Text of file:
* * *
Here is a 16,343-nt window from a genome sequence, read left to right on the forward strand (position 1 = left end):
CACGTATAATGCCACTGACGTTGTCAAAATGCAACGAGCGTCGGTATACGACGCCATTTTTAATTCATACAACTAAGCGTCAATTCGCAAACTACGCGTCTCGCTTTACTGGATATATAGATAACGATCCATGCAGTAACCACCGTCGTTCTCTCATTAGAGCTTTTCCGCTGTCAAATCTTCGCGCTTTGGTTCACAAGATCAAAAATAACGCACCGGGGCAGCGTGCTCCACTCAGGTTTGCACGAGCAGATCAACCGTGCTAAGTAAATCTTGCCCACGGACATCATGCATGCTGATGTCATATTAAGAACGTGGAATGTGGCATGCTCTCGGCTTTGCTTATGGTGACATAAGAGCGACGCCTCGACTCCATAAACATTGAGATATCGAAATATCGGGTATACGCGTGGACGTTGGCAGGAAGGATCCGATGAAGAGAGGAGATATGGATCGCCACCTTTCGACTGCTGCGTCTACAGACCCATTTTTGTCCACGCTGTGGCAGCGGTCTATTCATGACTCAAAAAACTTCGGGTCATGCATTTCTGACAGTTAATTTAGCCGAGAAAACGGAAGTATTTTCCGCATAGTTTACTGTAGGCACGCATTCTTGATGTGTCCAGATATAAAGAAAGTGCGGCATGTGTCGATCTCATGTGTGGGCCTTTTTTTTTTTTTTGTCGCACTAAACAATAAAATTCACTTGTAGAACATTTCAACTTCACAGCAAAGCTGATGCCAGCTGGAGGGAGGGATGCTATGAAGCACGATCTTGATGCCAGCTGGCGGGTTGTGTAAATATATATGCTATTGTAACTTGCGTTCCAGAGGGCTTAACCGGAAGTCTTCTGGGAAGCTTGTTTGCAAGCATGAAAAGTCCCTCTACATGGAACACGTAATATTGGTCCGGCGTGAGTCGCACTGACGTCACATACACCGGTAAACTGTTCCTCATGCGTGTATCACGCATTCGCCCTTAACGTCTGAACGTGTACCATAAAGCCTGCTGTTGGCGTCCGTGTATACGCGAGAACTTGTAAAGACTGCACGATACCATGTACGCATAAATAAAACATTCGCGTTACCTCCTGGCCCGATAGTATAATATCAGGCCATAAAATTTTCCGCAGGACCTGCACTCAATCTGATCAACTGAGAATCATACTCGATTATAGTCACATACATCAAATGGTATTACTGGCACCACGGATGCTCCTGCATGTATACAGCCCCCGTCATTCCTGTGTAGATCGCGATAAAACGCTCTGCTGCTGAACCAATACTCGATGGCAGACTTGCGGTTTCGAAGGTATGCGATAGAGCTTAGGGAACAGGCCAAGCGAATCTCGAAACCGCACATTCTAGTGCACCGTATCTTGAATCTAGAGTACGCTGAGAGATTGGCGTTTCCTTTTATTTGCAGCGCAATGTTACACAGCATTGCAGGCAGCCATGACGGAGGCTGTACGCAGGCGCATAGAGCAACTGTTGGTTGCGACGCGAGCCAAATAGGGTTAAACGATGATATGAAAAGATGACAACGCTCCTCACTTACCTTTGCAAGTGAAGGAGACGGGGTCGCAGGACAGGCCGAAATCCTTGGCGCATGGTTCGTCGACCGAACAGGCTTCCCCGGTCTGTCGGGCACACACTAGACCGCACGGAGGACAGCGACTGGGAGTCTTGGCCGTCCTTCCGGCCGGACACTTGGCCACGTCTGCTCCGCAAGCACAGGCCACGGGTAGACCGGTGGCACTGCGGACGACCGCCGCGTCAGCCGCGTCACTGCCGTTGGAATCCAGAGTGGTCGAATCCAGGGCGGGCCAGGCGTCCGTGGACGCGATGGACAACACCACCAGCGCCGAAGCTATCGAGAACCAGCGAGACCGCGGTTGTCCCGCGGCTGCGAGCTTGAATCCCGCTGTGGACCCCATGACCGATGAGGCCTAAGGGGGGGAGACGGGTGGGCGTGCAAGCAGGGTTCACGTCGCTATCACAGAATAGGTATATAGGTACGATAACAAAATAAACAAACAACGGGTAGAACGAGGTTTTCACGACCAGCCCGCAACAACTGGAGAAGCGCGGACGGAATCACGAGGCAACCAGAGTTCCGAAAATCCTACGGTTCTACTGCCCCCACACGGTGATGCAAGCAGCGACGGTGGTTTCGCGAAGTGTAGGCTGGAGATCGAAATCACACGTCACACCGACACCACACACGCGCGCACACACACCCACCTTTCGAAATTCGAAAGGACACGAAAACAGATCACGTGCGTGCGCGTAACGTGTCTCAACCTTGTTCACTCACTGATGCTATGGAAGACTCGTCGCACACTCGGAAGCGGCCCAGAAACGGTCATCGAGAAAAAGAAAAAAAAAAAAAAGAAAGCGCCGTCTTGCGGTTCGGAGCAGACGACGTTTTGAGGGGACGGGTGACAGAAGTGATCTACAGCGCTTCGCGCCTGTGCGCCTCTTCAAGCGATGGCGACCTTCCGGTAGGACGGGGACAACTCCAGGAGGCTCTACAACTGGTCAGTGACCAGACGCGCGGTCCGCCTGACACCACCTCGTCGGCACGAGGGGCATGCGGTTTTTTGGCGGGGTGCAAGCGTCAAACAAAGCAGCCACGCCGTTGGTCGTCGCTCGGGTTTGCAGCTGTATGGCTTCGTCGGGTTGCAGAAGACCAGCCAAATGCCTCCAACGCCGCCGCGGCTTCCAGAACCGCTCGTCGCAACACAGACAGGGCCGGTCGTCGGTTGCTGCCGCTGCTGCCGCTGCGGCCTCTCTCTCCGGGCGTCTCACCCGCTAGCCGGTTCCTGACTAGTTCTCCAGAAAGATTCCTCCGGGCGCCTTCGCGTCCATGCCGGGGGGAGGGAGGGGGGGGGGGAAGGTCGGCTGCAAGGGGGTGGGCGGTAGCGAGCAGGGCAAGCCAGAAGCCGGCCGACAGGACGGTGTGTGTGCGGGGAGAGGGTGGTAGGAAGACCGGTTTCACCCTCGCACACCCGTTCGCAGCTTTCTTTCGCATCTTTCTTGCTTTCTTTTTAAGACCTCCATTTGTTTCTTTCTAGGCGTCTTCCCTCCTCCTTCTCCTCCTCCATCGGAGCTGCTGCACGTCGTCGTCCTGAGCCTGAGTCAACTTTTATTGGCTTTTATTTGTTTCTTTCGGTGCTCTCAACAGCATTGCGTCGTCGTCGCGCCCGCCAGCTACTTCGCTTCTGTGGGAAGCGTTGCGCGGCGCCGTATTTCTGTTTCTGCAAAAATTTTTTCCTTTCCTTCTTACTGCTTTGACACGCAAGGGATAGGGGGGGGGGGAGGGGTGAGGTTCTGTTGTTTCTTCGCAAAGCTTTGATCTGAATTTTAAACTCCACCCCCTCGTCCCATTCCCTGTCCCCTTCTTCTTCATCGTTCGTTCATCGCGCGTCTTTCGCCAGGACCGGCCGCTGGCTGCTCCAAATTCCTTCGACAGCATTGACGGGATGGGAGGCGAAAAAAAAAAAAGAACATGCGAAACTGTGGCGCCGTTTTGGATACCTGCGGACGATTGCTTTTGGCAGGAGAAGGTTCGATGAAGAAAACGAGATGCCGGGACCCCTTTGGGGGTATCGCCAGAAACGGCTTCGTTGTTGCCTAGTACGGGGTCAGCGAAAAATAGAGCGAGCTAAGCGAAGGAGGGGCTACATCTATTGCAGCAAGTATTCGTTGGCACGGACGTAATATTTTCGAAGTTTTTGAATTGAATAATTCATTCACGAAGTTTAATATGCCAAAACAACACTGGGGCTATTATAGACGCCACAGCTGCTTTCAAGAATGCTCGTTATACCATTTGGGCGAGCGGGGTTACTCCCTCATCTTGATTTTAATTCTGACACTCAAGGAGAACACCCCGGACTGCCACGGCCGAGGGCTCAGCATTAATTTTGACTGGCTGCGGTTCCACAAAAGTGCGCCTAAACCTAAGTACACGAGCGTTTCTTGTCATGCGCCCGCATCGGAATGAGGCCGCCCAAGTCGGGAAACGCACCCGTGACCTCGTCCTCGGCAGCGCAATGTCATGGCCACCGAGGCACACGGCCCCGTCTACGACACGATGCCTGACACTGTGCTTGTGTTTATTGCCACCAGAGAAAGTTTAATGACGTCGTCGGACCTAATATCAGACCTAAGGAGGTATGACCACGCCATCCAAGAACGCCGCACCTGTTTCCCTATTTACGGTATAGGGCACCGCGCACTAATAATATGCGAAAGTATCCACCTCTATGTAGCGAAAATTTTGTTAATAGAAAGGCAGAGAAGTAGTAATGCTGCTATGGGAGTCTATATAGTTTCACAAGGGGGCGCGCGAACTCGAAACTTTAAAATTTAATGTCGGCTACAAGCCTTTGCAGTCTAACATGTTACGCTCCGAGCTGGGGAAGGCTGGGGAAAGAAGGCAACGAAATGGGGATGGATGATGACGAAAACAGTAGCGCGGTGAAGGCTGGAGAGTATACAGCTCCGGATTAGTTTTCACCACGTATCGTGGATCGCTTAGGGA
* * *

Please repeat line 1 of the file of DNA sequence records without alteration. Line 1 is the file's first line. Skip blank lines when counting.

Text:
Here is a 16,343-nt window from a genome sequence, read left to right on the forward strand (position 1 = left end):